Last week I ventured to the little known town of Baler on the eastern coast of North Luzon in order to indulge in some of the areas famed waves, aided by a large and cumbersome surfboard. The only thing that Baler is known for is that it was the location for the ‘Charlie Don’t Surf’ scene in Apocalypse Now, where the army commander forces his boys to surf during a particularly nasty bout of napalming of the local village. Today there is little remnants of those heady days of firebombing and death (simulated only, of course). Baler is a town that is wonderful, slow paced and friendly but, unfortunately, that didn’t extend to the weather while I was there and the day I took my camera out with me was certainly not the best to reflect the beauty of the area.
With nothing but a fading memory of poor surfing practice in Australia over 5 years ago I waded cautiously into the wind beaten surf on an afternoon where none of the locals seemed keen to venture out. The woman in the surf rental shop assured me it was just because it was cold, however I was aware of only a humid and positively balmy feel to the air, I figured it was more to do with the relentless wind and rain that was stopping them, because the waves looked perfect. Five minutes in and I had been paddling hard, gulping down several mouthfuls of sea water but progressing steadily to the point where the waves stop smashing you and you can sit and ponder, waiting for the perfect wave to pick you up and take you towards the shore. Suddenly a large wave knocked me off my board and, to my dismay, I fell into water that came up only to my nipples. I turned around and noted dispiritedly that I had traveled perhaps 20 metres from the shore. I sighed, jumped aboard and paddled on.
Fifty minutes later I returned to the surf shop, tired but excited. After the initial difficulty and fear I had managed to get the hang of paddling out and then turning, catching a wave and falling wildly and extravagantly into the water. I repeated this several times and then, with the rain still belting down and figuring that I’d given even the most hardened of locals a run for their money, in terms of foolish effort alone, decided to call it a day.
Unfortunately that was all the surfing I did in Baler as there was no cash point in the town and I didnt have enough money to rent a board again, so I moved on to the place I am currently residing, back with my friend in the mountains.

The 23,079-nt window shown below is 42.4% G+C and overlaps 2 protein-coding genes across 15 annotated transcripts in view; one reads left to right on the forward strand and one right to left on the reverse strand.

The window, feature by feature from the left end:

Two days ago we ventured down to a local waterhole which I had visited when I came here before. That time I was ill and the 10 metre jump into the pool below was a no go for me. Well, with my body and mind in tip top form I spoke eagerly, almost arrogantly, to both Gerald and the other WWOOFers about how I would do the jump this time.
“Oh it’s not so high really is it?” said Luke, an Australian WWOOFer, with an easy tone as he edged towards me, and the ledge I was standing on. Luke had come up to the jump point because I needed some encouragement in fulfilling my boasts. The problem for me was not the height, it was the two huge plants that had grown in the way of the flight path over the past three months. I just couldn’t get my head around having to jump through them.
“Let me get up to there, where you are…Ah, maybe it is pretty high” said Luke, somewhat more soberly.
“Do you want me to count you down from three?” I asked him cautiously. He had, to my relief, somehow taken up the role of being the first to jump, a role which I handed over to him with skill and guile.
“Ok, I’m gonna go” he said and sure enough, Splash. ‘Well, with that out of the way I have little choice’ I thought and followed him over. A slight brush with some leaves on the way down and I was submerged, happy and adrenaline fuelled, “I’m gonna do one more!” I said.
When I got back up to the top all I could think was, “Why, exactly, did I decide to come back up?”
Here is a link to an interesting little article on meditation: http://ambud.net/mindfulnes/